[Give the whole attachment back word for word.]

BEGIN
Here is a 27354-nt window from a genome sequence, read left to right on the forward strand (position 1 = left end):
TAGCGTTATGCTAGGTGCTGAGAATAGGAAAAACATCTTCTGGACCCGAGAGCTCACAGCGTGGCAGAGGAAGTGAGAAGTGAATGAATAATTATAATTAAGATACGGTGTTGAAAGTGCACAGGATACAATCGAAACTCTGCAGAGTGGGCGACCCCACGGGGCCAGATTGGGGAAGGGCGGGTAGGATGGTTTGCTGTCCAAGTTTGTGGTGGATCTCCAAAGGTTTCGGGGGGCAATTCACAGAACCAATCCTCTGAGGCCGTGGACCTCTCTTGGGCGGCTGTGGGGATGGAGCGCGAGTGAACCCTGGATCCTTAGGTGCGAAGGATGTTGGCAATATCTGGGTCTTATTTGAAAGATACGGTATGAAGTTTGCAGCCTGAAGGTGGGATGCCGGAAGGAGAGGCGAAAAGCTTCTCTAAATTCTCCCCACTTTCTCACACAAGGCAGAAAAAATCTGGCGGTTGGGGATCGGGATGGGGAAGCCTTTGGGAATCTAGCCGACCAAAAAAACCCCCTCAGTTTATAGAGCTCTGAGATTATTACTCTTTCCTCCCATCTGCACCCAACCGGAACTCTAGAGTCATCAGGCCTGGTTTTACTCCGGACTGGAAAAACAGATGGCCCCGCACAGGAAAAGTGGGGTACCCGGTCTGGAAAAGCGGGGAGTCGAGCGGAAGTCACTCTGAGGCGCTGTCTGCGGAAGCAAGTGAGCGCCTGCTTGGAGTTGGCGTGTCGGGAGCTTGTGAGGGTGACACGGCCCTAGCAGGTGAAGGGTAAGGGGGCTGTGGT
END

Here is a 27354-nt window from a genome sequence, read left to right on the forward strand (position 1 = left end):
TAGCGTTATGCTAGGTGCTGAGAATAGGAAAAACATCTTCTGGACCCGAGAGCTCACAGCGTGGCAGAGGAAGTGAGAAGTGAATGAATAATTATAATTAAGATACGGTGTTGAAAGTGCACAGGATACAATCGAAACTCTGCAGAGTGGGCGACCCCACGGGGCCAGATTGGGGAAGGGCGGGTAGGATGGTTTGCTGTCCAAGTTTGTGGTGGATCTCCAAAGGTTTCGGGGGGCAATTCACAGAACCAATCCTCTGAGGCCGTGGACCTCTCTTGGGCGGCTGTGGGGATGGAGCGCGAGTGAACCCTGGATCCTTAGGTGCGAAGGATGTTGGCAATATCTGGGTCTTATTTGAAAGATACGGTATGAAGTTTGCAGCCTGAAGGTGGGATGCCGGAAGGAGAGGCGAAAAGCTTCTCTAAATTCTCCCCACTTTCTCACACAAGGCAGAAAAAATCTGGCGGTTGGGGATCGGGATGGGGAAGCCTTTGGGAATCTAGCCGACCAAAAAAACCCCCTCAGTTTATAGAGCTCTGAGATTATTACTCTTTCCTCCCATCTGCACCCAACCGGAACTCTAGAGTCATCAGGCCTGGTTTTACTCCGGACTGGAAAAACAGATGGCCCCGCACAGGAAAAGTGGGGTACCCGGTCTGGAAAAGCGGGGAGTCGAGCGGAAGTCACTCTGAGGCGCTGTCTGCGGAAGCAAGTGAGCGCCTGCTTGGAGTTGGCGTGTCGGGAGCTTGTGAGGGTGACACGGCCCTAGCAGGTGAAGGGTAAGGGGGCTGTGGT